OECD: Gas-based electricity system will jeopardize aim of zero carbon footprint
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OECD: Gas-based electricity system will jeopardize aim of zero carbon footprint

As ministries of environment and energy spar over pace of move to renewables, international body confirms solar power cheaper, cleaner and healthier than gas

Sue Surkes is The Times of Israel's environment reporter.

This October 7, 2015, photo shows a general view of the Eshkol power station, the first in Israel to produce electricity from natural gas, in the coastal city of Ashdod. (AP Photo/Tsafrir Abayov, File)
This October 7, 2015, photo shows a general view of the Eshkol power station, the first in Israel to produce electricity from natural gas, in the coastal city of Ashdod. (AP Photo/Tsafrir Abayov, File)

The Organisation for Economic Co-operation and Development has backed the Environmental Protection Ministry’s claim that using natural gas rather than renewable energy as the main source for Israel’s electricity in the coming years will imperil efforts to bring the country’s carbon footprint down to zero in the second half of the century.

In a brief for policymakers, the OECD’s Environment Directorate wrote, “Carbon dioxide emissions in particular need to fall to zero on a net basis in the second half of this century, if Israel is to do its fair share in international efforts to reduce climate change risks.

“The use of the recently discovered natural gas resources in Israel can reduce global warming (GHG) emissions (compared to coal), but creating an electricity system based predominantly on natural gas will jeopardise deep decarbonisation goals due to the lock-in of carbon intensive infrastructure and will not fully resolve air pollution problems.

“Solar PV (photovoltaic), in contrast, is cheaper than gas and its use would reduce air pollution and improve health, create jobs as well as provide other benefits.

Solar panels in the southern Israeli city of Eilat, October 21, 2015. (Moshe Shai/FLASH90)

“Pricing fossil fuels according to their carbon content — and other external damages from extraction and use — will discourage the use of natural gas.

“In the meantime, Israel can scale up renewable electricity deployment by removing administrative barriers, upgrading the transmission network, and promoting energy efficiency to reduce future strain on the grid.”

The OECD’s Environment Directorate has been helping the Environmental Protection Ministry to develop a roadmap for cutting greenhouse gases in the electricity, residential and transport sectors and developing a strategy for coping with climate change and its economic, environmental and social implications.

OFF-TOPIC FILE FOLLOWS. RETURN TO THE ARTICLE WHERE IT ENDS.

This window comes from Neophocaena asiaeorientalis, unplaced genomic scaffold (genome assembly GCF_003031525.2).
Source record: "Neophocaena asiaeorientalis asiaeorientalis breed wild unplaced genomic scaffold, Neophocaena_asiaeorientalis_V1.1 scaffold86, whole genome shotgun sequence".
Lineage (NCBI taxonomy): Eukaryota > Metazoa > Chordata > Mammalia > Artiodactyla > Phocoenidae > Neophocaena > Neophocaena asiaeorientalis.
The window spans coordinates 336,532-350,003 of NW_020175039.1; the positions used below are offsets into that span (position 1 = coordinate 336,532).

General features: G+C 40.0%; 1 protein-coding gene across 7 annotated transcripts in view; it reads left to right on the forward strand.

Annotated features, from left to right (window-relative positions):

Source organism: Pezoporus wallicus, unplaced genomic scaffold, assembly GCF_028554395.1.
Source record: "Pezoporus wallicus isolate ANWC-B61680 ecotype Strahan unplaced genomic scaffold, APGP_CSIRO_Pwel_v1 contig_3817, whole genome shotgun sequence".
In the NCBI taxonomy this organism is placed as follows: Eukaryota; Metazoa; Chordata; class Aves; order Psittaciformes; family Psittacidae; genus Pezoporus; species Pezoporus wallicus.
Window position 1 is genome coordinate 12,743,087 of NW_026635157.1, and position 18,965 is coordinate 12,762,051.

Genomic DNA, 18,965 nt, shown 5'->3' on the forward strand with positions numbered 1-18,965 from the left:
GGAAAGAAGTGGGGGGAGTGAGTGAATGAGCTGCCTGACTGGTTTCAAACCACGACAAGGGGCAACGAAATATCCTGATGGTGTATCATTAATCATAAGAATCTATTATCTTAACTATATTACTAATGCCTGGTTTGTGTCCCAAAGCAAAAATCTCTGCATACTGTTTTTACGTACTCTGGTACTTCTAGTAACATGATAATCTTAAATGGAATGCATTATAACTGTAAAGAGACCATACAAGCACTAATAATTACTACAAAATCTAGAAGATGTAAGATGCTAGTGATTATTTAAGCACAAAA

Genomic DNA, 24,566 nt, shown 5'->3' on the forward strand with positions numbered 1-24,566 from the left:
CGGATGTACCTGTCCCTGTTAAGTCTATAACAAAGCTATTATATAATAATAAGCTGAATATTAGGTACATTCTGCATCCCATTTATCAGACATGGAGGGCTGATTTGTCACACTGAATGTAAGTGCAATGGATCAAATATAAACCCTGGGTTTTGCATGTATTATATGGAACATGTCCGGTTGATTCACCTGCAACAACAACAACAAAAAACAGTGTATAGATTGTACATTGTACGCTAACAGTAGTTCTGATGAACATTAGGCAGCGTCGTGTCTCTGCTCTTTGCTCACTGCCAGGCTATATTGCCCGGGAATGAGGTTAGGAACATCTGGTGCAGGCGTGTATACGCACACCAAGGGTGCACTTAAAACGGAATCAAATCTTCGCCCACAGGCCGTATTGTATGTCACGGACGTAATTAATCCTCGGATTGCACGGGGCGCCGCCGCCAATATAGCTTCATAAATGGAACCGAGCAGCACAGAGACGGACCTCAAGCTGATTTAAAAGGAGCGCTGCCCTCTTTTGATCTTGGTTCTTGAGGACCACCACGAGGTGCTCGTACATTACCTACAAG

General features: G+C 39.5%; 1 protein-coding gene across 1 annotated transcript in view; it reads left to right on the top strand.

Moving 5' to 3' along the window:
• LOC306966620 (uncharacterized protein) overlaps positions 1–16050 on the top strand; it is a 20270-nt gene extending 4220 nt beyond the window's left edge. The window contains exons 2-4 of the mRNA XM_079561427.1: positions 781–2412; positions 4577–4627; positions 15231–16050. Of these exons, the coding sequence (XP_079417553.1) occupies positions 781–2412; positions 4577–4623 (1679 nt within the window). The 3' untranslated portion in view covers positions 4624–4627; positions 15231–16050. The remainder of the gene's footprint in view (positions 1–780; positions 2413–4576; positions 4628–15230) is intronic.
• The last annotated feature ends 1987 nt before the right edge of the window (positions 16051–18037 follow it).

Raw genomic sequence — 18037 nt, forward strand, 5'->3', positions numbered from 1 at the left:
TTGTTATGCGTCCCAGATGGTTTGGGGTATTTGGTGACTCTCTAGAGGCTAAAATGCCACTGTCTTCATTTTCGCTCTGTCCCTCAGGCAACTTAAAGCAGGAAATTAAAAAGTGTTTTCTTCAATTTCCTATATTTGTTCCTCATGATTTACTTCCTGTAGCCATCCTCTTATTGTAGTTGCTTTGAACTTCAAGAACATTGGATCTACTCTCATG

Environment Minister Gila Gamliel and Energy Minister Yuval Steinitz deeply disagree over renewable energy targets. The dispute burst into the open earlier this month at a Knesset committee debate.

The Environment Ministry wants at least 40 percent of electricity to be generated by renewables by 2030, while the Energy Ministry is sticking by 30%, with 70%  to be provided by natural gas, claiming that by reaching 30% Israel will become a world leader in solar energy.

Workers seen on the Tamar natural gas processing platform, 23 km (14 miles) off the southern coast of Ashkelon, October 11, 2013. (Moshe Shai/Flash90)

The Energy Ministry is still promoting fossil fuel exploration in the Mediterranean Sea and the construction of new, gas-fired power plants, two of which are already operating, despite Environment Ministry opposition to the building of any new such plants. The latter warns that it takes some seven years to build a power plant that will be still be operational in 2050, by which time many developed countries will already have power that is 100%-based on renewables.

The two ministries differ over the extent to which solar energy storage — a relatively new invention — is sufficiently available. Storage backup is an essential tool for ensuring that electricity still flows when the sun is not shining. They also disagree about the amount of open land that will be needed for an expanded solar-based energy infrastructure.

The OECD brief recommended that the government use a “well-being lens” as a tool to help decide on the trade-offs needed between cutting global warming gases and protecting biodiversity versus ensuring that Israelis have income, jobs, affordable housing, reliable energy, good air quality, a high level of health and urban quality of life.

Israelis wearing face masks on a bus in Jerusalem, March 17, 2020. (Yossi Zamir/Flash90)

On housing, the report advocated sustainable construction, the extension of green building codes and introduction of emissions limits, funding for special eco-neighborhoods and measures to make cities more compact but livable, with green space, efficient water and waste systems, and frequent transportation options.

On transportation, the document called for the creation of a “user hierarchy,” where low-carbon, low-space forms of transportation get preference over private cars and more emphasis is put on public transportation and bikes.

Those using private cars and other less preferable forms of transportation should be deterred via tools such as parking fines and congestion charges, it added.

Among other recommendations, the report also called for phasing out tax benefits for diesel consumption and for regularly updating the car purchase tax to favor low carbon models.

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